The 2018 National Eating Disorders and Obesity Conference will be held at Twin Towns Services Club over 27-28 September.

Joining us at this year’s conference is Ms Julia Hunt, Eating Disorders Clinician at the Body Image & Eating Disorder Treatment & Recovery Service who will present on ‘Changing Perceptions of Anorexia Nervosa. The prevalence of Atypical AN in a Community Eating Disorder Service.’

Abstract

Background: Referrals and presentations to eating disorder services are becoming increasingly diverse with many clients presenting clinically with a normal to high range BMI, including those indicative of obesity, whilst exhibiting significant eating disorder features and behaviours. This requires services to be adaptable and flexible to meet the needs of a population that do not fit into traditional models of care and treatment pathways.

Objective: To discuss and compare the number of cases presenting to the Body Image and Eating Disorder Treatment and Recovery Service (BETRS) of Atypical Anorexia Nervosa, since the classification in DSM 5, in relation to other subtypes and in the context of presentation, service access, and markers of severity, including BMI, illness duration, and EDE-Q scores. This data will be collated from assessment questionnaires and screening tools completed upon entry to service.

Method: Patients who have received treatment at the Body Image and Eating disorder Treatment and Recovery Service (BETRS) have been assessed for diagnosis, markers of disease severity and psychological symptomatology. Comparisons will be made between subtypes of AN diagnosis, including AN restrictive subtype, AN binge-purge subtype and AN atypical subtype. Efficacy and implications for practice of current treatment options for AN-atypical will be discussed.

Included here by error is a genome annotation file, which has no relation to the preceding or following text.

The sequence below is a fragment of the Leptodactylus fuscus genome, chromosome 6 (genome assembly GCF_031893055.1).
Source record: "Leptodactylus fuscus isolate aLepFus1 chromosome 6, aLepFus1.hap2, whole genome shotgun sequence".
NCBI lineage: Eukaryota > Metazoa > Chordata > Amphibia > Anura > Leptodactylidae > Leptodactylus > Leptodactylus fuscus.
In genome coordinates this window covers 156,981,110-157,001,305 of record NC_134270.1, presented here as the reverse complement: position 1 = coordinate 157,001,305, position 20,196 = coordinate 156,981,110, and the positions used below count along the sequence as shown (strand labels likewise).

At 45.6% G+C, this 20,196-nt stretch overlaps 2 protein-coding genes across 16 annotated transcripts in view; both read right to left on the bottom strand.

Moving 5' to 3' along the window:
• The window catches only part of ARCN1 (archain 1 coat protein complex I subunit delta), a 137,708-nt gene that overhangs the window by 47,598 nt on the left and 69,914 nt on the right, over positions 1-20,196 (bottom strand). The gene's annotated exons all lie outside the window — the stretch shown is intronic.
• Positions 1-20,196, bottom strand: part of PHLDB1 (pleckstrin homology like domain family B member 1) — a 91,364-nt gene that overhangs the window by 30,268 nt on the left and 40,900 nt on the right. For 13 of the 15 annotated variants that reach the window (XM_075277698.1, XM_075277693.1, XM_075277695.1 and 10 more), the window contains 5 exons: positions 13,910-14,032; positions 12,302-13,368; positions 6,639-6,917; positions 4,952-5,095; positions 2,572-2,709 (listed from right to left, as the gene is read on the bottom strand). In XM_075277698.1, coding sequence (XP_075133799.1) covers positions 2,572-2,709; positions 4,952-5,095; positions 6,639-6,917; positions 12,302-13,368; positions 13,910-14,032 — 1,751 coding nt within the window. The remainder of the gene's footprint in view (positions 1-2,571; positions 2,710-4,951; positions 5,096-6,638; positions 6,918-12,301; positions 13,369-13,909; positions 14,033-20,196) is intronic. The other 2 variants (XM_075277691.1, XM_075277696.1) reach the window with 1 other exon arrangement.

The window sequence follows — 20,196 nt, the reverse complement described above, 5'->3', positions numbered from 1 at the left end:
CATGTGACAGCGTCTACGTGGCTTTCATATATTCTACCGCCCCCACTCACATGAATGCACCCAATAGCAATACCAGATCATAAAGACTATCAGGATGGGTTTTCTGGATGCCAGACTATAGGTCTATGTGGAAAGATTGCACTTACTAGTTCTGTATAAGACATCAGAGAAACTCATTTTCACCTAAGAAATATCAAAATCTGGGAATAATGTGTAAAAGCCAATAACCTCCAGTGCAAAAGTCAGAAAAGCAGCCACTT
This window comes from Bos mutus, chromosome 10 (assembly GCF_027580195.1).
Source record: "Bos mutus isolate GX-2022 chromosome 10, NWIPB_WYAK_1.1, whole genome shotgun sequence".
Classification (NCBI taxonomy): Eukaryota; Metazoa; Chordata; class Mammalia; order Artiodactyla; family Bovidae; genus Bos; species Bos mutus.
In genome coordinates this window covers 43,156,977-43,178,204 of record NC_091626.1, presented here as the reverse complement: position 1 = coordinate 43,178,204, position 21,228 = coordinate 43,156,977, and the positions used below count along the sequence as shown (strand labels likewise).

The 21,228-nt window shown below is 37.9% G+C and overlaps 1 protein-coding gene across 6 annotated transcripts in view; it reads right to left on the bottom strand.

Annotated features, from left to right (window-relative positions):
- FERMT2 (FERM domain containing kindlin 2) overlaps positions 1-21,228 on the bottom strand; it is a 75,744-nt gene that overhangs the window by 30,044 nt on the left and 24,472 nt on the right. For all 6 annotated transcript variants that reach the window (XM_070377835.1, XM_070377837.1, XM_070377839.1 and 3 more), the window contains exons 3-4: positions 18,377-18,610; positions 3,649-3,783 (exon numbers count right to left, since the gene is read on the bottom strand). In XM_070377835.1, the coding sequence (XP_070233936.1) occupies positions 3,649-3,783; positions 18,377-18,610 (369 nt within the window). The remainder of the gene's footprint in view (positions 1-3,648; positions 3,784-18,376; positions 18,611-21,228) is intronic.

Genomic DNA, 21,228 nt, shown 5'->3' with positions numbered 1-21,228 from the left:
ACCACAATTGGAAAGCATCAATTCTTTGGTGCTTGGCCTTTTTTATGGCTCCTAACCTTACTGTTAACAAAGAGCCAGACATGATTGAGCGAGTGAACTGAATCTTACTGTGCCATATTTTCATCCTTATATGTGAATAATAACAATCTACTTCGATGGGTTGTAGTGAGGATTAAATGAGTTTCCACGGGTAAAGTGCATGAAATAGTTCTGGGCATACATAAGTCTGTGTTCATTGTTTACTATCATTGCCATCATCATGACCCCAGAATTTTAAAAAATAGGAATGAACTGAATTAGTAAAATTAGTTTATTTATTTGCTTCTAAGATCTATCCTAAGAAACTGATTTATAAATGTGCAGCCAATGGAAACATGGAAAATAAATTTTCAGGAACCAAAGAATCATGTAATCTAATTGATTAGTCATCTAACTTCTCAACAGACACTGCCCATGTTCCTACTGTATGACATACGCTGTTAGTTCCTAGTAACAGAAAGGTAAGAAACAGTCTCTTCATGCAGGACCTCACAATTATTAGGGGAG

Significance: Discussion will focus on the prevalence of presentations of AN atypical subtype to BETRS and the subsequent implications for practice. How do services, both specialist and mainstream health services, meet the needs of and respond to clients presenting with significant features of illness and a higher BMI or who are diagnostically overweight, and what are the implications for assessment, screening, access to services and treatment?

Key learnings:
1. Highlighting a growing prevalence in presentations of Atypical AN.
2. Implications for treatment, assessment, screening, practice change.
3. Improving access, response and treatment outcomes for clients presenting with Atypical AN and Obesity.

Biography

I am a credentialed mental health nurse and have worked at St. Vincent’s Hospital, Melbourne since 2010. I have experience in a range of clinical roles, including acute inpatient psychiatry, community case management, crisis assessment and treatment service and emergency department mental health. I currently work in both Consultation & Liaison Psychiatry and at the Body Image & Eating Disorders Treatment & Recovery Service as an Eating Disorders Clinician. I have particular interest in Borderline Personality Disorder and Eating disorders, especially in a general hospital setting.

For more information on the upcoming 2018 National Eating Disorders and Obesity Conference and to register your place please visit eatingdisordersaustralia.org.au

 

 

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